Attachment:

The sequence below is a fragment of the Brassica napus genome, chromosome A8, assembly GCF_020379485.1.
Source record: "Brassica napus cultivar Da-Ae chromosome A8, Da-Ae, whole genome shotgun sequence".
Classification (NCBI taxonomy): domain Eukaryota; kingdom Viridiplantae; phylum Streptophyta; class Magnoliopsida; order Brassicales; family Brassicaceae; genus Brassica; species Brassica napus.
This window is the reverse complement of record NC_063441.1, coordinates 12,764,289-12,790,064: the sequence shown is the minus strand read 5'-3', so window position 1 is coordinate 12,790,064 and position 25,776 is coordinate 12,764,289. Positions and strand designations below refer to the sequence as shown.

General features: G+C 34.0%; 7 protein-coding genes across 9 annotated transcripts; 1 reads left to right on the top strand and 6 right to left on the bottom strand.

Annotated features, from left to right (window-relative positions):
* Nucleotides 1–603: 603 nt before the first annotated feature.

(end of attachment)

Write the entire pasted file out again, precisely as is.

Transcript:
The sequence below is a fragment of the Brassica napus genome, chromosome A8, assembly GCF_020379485.1.
Source record: "Brassica napus cultivar Da-Ae chromosome A8, Da-Ae, whole genome shotgun sequence".
Classification (NCBI taxonomy): domain Eukaryota; kingdom Viridiplantae; phylum Streptophyta; class Magnoliopsida; order Brassicales; family Brassicaceae; genus Brassica; species Brassica napus.
This window is the reverse complement of record NC_063441.1, coordinates 12,764,289-12,790,064: the sequence shown is the minus strand read 5'-3', so window position 1 is coordinate 12,790,064 and position 25,776 is coordinate 12,764,289. Positions and strand designations below refer to the sequence as shown.

General features: G+C 34.0%; 7 protein-coding genes across 9 annotated transcripts; 1 reads left to right on the top strand and 6 right to left on the bottom strand.

Annotated features, from left to right (window-relative positions):
* Nucleotides 1–603: 603 nt before the first annotated feature.